Alaska cancels Bering Sea king and snow crab seasons over worries of population collapse

 

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laska officials have canceled the fall Bristol Bay red king crab harvest, and in a first-ever move also scuttled the winter harvest of smaller snow crab.

The move is a double whammy to a fleet from Alaska, Washington and Oregon pursuing Bering Sea crab in harvests that as recently as 2016 grossed $280 million.

“I am struggling for words. This is so unbelievable that this is happening,” said Jamie Goen, executive director of the Alaska Bering Sea Crabbers. “We have third-generation fishermen who are going to go out of business.”

The closures reflect conservation concerns about both crab species in the aftermath of bleak summer population surveys. The tough decisions to shut down the snow crab and fall king crab harvests came after days of discussions by Alaska Department of Fish and Game biologists and senior agency officials who faced crabbers’ pleas for at least small fisheries.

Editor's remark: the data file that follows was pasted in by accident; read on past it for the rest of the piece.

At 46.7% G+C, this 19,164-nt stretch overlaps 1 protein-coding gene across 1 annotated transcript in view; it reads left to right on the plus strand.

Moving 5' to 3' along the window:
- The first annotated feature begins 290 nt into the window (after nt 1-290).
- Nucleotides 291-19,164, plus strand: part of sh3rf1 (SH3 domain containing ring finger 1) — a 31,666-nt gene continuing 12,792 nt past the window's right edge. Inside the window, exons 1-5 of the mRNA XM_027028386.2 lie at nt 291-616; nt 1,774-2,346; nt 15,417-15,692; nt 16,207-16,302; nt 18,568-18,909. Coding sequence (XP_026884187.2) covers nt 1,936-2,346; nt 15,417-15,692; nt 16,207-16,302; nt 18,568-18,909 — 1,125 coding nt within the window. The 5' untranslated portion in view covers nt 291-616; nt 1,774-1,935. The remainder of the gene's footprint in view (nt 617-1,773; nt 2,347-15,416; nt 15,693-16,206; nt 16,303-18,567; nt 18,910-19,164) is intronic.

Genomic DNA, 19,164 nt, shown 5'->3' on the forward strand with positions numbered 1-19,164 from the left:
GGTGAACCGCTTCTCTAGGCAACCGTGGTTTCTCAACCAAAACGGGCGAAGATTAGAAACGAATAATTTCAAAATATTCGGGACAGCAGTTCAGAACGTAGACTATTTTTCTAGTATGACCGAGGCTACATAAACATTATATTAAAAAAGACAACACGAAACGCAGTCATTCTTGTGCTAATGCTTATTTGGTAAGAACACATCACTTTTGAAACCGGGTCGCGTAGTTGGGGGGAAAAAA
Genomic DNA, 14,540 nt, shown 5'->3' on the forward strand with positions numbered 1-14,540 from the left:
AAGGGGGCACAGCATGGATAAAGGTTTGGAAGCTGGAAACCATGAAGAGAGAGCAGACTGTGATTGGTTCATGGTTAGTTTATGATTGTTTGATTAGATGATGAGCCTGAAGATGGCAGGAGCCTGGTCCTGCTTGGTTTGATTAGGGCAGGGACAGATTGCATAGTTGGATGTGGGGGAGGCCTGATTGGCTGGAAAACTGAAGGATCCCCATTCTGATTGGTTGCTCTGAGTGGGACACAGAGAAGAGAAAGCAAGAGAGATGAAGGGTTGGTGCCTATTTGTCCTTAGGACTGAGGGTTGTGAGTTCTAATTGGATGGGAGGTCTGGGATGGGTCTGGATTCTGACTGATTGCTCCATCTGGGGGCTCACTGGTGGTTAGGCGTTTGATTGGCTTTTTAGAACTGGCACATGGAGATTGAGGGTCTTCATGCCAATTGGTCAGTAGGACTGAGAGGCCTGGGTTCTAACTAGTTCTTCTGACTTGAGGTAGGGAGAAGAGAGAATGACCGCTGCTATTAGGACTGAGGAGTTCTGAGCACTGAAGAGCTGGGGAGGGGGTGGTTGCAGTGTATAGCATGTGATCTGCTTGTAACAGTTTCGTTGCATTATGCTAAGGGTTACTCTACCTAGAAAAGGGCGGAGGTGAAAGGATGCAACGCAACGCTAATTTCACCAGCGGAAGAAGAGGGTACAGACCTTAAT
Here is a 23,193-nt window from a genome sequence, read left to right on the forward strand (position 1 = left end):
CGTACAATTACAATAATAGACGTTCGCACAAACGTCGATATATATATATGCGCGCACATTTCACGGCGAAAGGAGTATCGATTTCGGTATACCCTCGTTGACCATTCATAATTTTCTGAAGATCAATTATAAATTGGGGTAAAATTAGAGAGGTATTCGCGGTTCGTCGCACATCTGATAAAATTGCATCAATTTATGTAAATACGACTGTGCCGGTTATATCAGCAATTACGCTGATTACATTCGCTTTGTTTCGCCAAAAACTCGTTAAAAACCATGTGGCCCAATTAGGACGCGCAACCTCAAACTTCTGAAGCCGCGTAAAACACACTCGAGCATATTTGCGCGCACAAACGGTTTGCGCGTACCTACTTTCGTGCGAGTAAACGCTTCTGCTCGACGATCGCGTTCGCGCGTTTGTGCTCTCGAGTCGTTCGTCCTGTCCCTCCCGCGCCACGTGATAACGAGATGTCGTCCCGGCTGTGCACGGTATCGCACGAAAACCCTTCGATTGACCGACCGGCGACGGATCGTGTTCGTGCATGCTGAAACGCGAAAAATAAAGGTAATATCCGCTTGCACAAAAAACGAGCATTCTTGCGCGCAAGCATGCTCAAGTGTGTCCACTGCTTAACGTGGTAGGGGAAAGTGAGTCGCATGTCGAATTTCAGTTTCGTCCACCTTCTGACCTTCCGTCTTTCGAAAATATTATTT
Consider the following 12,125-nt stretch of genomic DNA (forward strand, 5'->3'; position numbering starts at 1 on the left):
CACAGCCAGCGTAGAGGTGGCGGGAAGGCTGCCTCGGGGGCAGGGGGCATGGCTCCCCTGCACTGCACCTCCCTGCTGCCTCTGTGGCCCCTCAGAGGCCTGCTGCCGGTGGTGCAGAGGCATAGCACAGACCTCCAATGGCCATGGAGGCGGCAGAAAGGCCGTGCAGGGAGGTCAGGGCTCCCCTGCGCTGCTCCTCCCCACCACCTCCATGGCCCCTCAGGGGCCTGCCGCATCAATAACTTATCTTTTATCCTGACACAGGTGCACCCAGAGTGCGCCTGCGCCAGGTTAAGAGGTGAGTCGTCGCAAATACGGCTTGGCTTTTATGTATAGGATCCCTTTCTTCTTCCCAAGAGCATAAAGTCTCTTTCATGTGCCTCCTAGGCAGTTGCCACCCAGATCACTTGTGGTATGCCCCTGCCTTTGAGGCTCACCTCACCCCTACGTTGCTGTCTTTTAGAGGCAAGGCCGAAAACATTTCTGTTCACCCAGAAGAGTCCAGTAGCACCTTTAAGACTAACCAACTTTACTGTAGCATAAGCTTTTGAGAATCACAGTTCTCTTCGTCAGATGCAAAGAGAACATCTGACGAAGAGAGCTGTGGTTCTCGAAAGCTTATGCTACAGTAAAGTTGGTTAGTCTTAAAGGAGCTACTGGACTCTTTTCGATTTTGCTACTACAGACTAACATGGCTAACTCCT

“Management of Bering Sea snow crab must now focus on conservation and rebuilding given the conditions of the stock,” the department said in a Monday statement announcing the snow crab cancellation.

Snow crab populations collapsed in the aftermath of a 2019 Bering Sea warming that scrambled the broader marine ecosystem, and last year’s snow crab harvest of 5.6 million pounds was the smallest in more than 40 years.

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